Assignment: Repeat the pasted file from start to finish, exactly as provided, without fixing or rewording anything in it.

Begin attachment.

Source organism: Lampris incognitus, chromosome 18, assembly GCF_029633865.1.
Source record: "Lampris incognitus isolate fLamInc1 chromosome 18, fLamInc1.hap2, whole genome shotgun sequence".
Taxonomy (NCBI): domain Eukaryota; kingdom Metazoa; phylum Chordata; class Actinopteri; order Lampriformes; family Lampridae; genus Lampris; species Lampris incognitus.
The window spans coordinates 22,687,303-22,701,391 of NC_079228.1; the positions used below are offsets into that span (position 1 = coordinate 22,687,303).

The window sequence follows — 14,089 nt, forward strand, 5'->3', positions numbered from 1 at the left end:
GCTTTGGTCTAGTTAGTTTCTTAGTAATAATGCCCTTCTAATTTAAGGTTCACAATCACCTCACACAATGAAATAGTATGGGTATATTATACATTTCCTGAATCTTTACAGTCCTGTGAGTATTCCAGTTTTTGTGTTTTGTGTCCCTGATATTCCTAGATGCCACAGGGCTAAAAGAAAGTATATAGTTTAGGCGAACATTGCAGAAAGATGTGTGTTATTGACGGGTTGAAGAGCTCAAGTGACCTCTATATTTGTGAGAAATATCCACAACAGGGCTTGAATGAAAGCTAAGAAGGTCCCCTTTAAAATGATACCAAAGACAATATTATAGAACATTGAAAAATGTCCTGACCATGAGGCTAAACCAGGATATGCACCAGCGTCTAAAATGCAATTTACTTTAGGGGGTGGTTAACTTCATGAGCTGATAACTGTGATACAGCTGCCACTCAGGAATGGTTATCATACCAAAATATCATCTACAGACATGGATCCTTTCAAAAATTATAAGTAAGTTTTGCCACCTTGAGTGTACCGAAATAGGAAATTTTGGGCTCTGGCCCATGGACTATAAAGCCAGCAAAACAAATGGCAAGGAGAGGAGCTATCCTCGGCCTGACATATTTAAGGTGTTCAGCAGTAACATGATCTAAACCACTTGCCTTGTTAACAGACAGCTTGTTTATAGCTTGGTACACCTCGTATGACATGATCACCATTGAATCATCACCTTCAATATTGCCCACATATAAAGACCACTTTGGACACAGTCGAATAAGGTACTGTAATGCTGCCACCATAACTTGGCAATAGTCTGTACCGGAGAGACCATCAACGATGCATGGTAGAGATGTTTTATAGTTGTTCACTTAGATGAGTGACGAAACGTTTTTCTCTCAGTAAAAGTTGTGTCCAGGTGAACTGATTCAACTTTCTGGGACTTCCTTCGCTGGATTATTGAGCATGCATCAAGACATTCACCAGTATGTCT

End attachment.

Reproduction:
Source organism: Lampris incognitus, chromosome 18, assembly GCF_029633865.1.
Source record: "Lampris incognitus isolate fLamInc1 chromosome 18, fLamInc1.hap2, whole genome shotgun sequence".
Taxonomy (NCBI): domain Eukaryota; kingdom Metazoa; phylum Chordata; class Actinopteri; order Lampriformes; family Lampridae; genus Lampris; species Lampris incognitus.
The window spans coordinates 22,687,303-22,701,391 of NC_079228.1; the positions used below are offsets into that span (position 1 = coordinate 22,687,303).

The window sequence follows — 14,089 nt, forward strand, 5'->3', positions numbered from 1 at the left end:
GCTTTGGTCTAGTTAGTTTCTTAGTAATAATGCCCTTCTAATTTAAGGTTCACAATCACCTCACACAATGAAATAGTATGGGTATATTATACATTTCCTGAATCTTTACAGTCCTGTGAGTATTCCAGTTTTTGTGTTTTGTGTCCCTGATATTCCTAGATGCCACAGGGCTAAAAGAAAGTATATAGTTTAGGCGAACATTGCAGAAAGATGTGTGTTATTGACGGGTTGAAGAGCTCAAGTGACCTCTATATTTGTGAGAAATATCCACAACAGGGCTTGAATGAAAGCTAAGAAGGTCCCCTTTAAAATGATACCAAAGACAATATTATAGAACATTGAAAAATGTCCTGACCATGAGGCTAAACCAGGATATGCACCAGCGTCTAAAATGCAATTTACTTTAGGGGGTGGTTAACTTCATGAGCTGATAACTGTGATACAGCTGCCACTCAGGAATGGTTATCATACCAAAATATCATCTACAGACATGGATCCTTTCAAAAATTATAAGTAAGTTTTGCCACCTTGAGTGTACCGAAATAGGAAATTTTGGGCTCTGGCCCATGGACTATAAAGCCAGCAAAACAAATGGCAAGGAGAGGAGCTATCCTCGGCCTGACATATTTAAGGTGTTCAGCAGTAACATGATCTAAACCACTTGCCTTGTTAACAGACAGCTTGTTTATAGCTTGGTACACCTCGTATGACATGATCACCATTGAATCATCACCTTCAATATTGCCCACATATAAAGACCACTTTGGACACAGTCGAATAAGGTACTGTAATGCTGCCACCATAACTTGGCAATAGTCTGTACCGGAGAGACCATCAACGATGCATGGTAGAGATGTTTTATAGTTGTTCACTTAGATGAGTGACGAAACGTTTTTCTCTCAGTAAAAGTTGTGTCCAGGTGAACTGATTCAACTTTCTGGGACTTCCTTCGCTGGATTATTGAGCATGCATCAAGACATTCACCAGTATGTCT